Functional Christmas

Functional Data Validation

A 7 minute read written by
Kristoffer Severinsen
21.12.2019

Previous postNext post

As web developers, we are often validating if the data coming from the frontend is valid per our domain logic.

To create a smooth experience for users, we want to respond to a request with either a success, or a failure, with a list of all the validation rules that didn't pass. This way the user does not have to post the request multiple times, getting a new error each time.

We want our validation functions to take any input, and give out either a valid result type, or an error describing which of our constraints was broken.

By modelling the result from our validation function in a type that can represent both the valid and invalid data, we say the function is total. This will let us reason about the validation rule by just reading the signature of the function, i.e. a function from a String to either a Username, or an error message.

Define a domain

At my project, we are using Scala and Elm in our web stack. While frontend validation is nice, we must use backend validation to enforce our domain rules. Let's say we want to create a user registration page, where a user has a name, age and a phone number:

  case class User(name: Name, age: Age, tlf: Telephone)

  case class Name(name: String)
  case class Age(age: Int)
  case class Telephone(nr: String)

Validation functions

Then we create the Validated type to represent either the valid instance of type A, or a list of error messages that we can display on our registration page. We create a type alias for the Either type which is generic regarding the success type, but locks the error type to a list of strings:

  type Validated[A] = Either[List[String], A]

We could also represent errors as their own type, but let's stick to strings for this example.

Then let us write our validation functions. The Either type is a sum type that can either be a Right for the success case, or a Left to hold the error case. Here I have first created a generic helper function cond that just wraps the input in Right if a predicate pass, else the error is wrapped in a Left:

def cond[E, A](pred: Boolean, ifOk: A, ifFail: E): Either[E, A] =
    if (pred) Right(ifOk) else Left(ifFail)

We then create some simple validation functions for all the types needed to create a valid User. Let's say names cannot be longer than 3 characters, the minimum age is 18, and phone numbers must be exactly 8 characters long:

def validateName(str: String): Validated[Name] =
    cond(str.length <= 3, Name(str), List("your name is too lo.."))

def validateAge(i: Int): Validated[Age] =
    cond(i >= 18, Age(i), List("bring your parents!"))

def validateTlf(str: String): Validated[Telephone] =
    cond(str.length == 8, Telephone(str), List("No answer!"))

Validation using Monad

Because Either is a Monad in Scala we can implement our validation function using the map and flatMap properties provided by the Monad type class:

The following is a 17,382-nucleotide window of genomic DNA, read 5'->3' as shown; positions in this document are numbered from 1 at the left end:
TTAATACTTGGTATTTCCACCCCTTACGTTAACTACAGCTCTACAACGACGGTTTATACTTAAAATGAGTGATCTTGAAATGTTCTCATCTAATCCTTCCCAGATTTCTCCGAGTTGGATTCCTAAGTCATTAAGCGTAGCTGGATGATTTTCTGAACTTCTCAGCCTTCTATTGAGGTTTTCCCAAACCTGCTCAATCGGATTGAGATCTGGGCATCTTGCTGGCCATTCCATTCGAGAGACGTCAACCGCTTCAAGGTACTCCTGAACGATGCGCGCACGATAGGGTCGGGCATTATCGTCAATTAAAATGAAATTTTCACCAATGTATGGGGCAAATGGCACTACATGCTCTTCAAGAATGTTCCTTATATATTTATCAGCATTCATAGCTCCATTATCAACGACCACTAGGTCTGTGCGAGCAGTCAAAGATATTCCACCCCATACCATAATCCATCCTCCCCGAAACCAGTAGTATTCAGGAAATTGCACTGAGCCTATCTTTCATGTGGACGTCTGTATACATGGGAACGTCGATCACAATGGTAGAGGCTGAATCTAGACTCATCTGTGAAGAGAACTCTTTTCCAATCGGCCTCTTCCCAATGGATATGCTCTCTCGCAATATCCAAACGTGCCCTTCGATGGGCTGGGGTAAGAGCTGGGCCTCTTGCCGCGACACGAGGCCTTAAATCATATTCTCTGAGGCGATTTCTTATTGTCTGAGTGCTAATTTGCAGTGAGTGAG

def validateUser(name: String, age: Int, tel: String): Validated[User] =
    validateName(name).flatMap(
      n =>
        validateAge(age).flatMap(
          a =>
            validateTlf(tel)
              .map(t => User(n, a, t))
        )
    )

Using for-comprehensions, which are just syntax sugar for flatMap and map we get very nice syntax for defining a sequence of monadic operations:

def validateUser(name: String, age: Int, tel: String): Validated[User] =
    for {
      n <- validateName(name)
      a <- validateAge(age)
      t <- validateTlf(tel)
    } yield User(n, a, t)

The problem with using monadic properties for validation is that they model sequential computation, and if one of the validation functions fails, the resulting Left value will be passed on, and subsequent calls to map or flatMap will do nothing but pass along the Left value. The result is that even if all validation rules was broken, we only get one error message.

Validation using Applicative Functor

We need some way of composing the validation functions in parallel. Let us introduce another type class, the Applicative Functor. The Functor type class gives us the ability to apply functions to a value inside some context using map. The Applicative Functor type class extends on this ability with two properties. pure is the ability to create a context with the given value. For the Either type we are using as our context, this would simply be constructing a Right value:

trait Applicative[F[_]] extends Functor[F] {
    def pure[A](a: A): F[A]
    def map2[A, B, C](fa: F[A], fb: F[B])(f: (A, B) => C): F[C]
}

The other property required by the Applicative Functor is the ability to provide some way to combine two the values inside multiple context together. map2 lets us supply a function that can combine the types inside the contexts, and the related function, product lets us put both values from two contexts into the same context.